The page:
Children are continuously processing and learning new information, much of which is stored as working memory. Working memory lets us keep small amounts of information in our minds for just long enough to help us complete cognitive tasks, so it has great implications for children’s development and education.
As adults, we often try to remember things in the short term by repeating them over and over out loud. But there’s actually a more effective way called elaborative rehearsal. You can introduce your learner to this practice using a simple to-do list.
1. Go over the items on your list. You might start with a list of things you need to buy at the grocery store.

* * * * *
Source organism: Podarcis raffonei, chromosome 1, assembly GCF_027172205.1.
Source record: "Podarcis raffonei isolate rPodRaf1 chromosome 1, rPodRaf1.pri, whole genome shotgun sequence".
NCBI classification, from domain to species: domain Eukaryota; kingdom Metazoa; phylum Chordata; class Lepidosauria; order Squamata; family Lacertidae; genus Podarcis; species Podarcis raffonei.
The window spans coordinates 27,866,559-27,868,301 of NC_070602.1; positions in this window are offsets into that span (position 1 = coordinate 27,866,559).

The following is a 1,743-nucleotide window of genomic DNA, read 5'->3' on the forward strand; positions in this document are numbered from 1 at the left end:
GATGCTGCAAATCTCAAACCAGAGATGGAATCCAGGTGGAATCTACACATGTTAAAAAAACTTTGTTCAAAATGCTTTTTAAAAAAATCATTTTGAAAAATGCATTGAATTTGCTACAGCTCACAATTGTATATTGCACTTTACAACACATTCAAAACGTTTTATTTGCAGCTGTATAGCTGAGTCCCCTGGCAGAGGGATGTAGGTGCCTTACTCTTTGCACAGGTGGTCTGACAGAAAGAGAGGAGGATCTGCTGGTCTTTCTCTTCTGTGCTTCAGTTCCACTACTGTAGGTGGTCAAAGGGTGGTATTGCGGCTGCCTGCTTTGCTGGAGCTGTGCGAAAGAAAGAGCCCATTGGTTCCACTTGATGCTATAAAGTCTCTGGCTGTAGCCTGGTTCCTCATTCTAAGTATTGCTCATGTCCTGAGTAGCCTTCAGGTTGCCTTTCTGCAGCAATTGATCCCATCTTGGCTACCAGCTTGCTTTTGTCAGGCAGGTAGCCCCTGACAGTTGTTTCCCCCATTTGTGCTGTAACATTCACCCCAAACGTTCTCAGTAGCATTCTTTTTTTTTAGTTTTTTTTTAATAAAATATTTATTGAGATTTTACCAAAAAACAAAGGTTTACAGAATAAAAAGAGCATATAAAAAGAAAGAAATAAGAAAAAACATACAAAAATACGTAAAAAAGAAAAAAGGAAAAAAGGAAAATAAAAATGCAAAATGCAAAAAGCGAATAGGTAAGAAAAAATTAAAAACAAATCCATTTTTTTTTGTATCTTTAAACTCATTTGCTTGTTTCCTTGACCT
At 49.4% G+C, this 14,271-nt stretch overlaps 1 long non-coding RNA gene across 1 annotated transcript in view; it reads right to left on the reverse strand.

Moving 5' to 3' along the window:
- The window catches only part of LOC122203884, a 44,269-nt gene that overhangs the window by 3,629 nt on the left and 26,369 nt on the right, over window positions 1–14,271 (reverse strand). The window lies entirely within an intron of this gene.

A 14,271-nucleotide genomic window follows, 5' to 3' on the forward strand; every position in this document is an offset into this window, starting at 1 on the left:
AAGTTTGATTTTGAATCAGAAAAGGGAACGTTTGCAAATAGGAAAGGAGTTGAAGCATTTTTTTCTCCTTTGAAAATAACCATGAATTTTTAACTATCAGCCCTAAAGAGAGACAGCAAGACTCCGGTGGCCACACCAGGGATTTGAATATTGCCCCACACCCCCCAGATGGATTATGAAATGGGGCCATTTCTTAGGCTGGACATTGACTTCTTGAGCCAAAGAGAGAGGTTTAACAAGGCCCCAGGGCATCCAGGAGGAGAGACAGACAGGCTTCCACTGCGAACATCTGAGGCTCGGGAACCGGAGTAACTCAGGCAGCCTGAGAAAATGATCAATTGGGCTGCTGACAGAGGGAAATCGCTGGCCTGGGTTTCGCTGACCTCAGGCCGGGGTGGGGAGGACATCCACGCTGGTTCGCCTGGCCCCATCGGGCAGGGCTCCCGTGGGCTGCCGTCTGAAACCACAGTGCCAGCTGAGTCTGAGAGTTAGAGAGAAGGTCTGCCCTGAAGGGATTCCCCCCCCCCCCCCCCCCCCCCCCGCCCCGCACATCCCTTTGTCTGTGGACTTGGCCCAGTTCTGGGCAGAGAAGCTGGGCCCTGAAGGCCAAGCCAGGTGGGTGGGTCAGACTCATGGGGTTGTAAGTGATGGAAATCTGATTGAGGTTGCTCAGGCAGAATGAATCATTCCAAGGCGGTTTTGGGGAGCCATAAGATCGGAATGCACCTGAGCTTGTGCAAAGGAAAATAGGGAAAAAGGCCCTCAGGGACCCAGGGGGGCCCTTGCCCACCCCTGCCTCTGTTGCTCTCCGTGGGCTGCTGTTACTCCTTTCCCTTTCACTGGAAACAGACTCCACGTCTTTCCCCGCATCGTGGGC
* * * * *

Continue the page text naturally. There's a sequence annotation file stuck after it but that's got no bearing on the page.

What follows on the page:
2. Work with your child to create a story involving the items on your list. Maybe a fruit-eating monster wants to steal your kiwis and bananas, and the only way to stop him is to wrap him in tin foil and squirt toothpaste in his eyes!
3. Re-tell the story as you’re grabbing items in the store to help your child recall everything on the list: “…So the monster was just about to gobble up the kiwi when we realized how we could capture him. What did we use to hold him captive?”
The two of you should feel free to make the story your own and really have fun with it! Research shows that this kind of elaboration, which your child can apply to all kinds of contexts (academic and otherwise), helps young learners keep information in mind for longer periods of time.
We would love to hear your thoughts on this activity, as well as suggestions on future topics to cover! Please leave a comment.